One Percent vs. Two Percent Milk
University of Maryland University College
Introduction There has always been an argument in my household regarding the varying degrees of milk and the differences in taste. According to John Bower (1995), “sensory evaluation is a basic tool in the practice of food science and is widely used in research and industry”. The data formulated from the sensory evaluation can come in many forms but the information is usually produced by verdicts of human subjects that form a taste panel. There is importance placed on the conclusions drawn from these sensory experiments (Bower, 1995).
Purpose of the Study An individual declares that she can discern the difference in one percent and two percent milk. We have designed an experiment by which this assertion can be evaluated. Two half gallon cartons of milk were purchased from the Giant Food store. According to the nutrition label of the Giant low fat brand or one percent the product has 110 calories and 2.5 grams of fat. The Giant two percent milk brand has a total of 122 calories and 4.8 grams of fat in each serving. Based on the nutritional information the milk selections are somewhat similar and therefore the null hypothesis of H0: u = the participant will be able to make a distinction between the two milk brands in 70% of the taste tests or u=.70. The alternative hypothesis, H1: u≠.70 in which the participant in the experiment is able to identify between the two milk samples.
Participant The individual selected for this experiment was a 60-year old female who is a self-proclaimed expert in the different milk tastes. Over the past 60 years this individual’s breakfast routine has consisted of milk and cereal and has tried to make the switch from whole milk to two percent milk and then down to one percent milk due to the nutritional value but has been unsuccessful due to the claims regarding the distinction in tastes.
The experiment was conducted over a holiday weekend with ten different trials. The cartons of milk were purchased the day before the experiment and placed in the refrigerator for the same amount of time.
Random Order Each trial was prepared in random order and in pairs. This allowed exclusive control over the distribution.
Temperature Control There was control over the temperature during this experiment. Both types of milk were purchased the same evening and also placed in the refrigerator the same evening. Even within the refrigerator the cartons of milk were placed side by side without anything immediately around to ensure that that milk was cooled evenly. Additionally, both cartons of milk were removed from the refrigerator at the same time to again control the temperature of the experiment.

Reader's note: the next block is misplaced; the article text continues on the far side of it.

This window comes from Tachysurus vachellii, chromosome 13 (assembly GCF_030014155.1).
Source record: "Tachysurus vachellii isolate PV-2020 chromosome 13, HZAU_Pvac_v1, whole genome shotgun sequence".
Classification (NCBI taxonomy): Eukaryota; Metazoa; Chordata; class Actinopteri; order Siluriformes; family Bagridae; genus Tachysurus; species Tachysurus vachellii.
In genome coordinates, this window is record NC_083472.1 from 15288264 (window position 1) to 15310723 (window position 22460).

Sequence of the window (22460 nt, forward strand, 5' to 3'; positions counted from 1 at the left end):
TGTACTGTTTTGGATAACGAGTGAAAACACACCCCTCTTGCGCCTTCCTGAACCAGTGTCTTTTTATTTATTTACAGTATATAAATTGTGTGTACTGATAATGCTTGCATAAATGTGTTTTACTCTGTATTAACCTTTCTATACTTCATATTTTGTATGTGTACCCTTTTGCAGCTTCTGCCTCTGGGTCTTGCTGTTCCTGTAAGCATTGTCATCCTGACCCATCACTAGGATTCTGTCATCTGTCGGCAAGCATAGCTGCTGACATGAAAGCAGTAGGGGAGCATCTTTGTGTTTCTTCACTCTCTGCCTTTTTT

In an effort to control this experiment both types of milk were purchased at the exact same store and they were from the exact same producer. It was also important to try to control the age of the product so both milk cartons had the exact same sell by date. All the Dixie cups also had the exact same quantity within each cup.
One half gallon of one percent Giant brand milk was purchased along with one half gallon of two percent Giant brand milk. The other materials included twenty one Dixie cups for the taste testing along with paper and pencil for recording the results.
The day of the experiment was Saturday July 3, 2010 in the early morning prior to breakfast. The following are step by step instructions on how to conduct this experiment: 1. Start off by selecting a participant that claims to be a self-proclaimed expert in distinguishing between the different types of milk. 2. Purchase and/or gather all the following materials: one percent milk, 2 percent milk, Dixie cups, paper, pencil, and water. 3. Discuss the procedure with the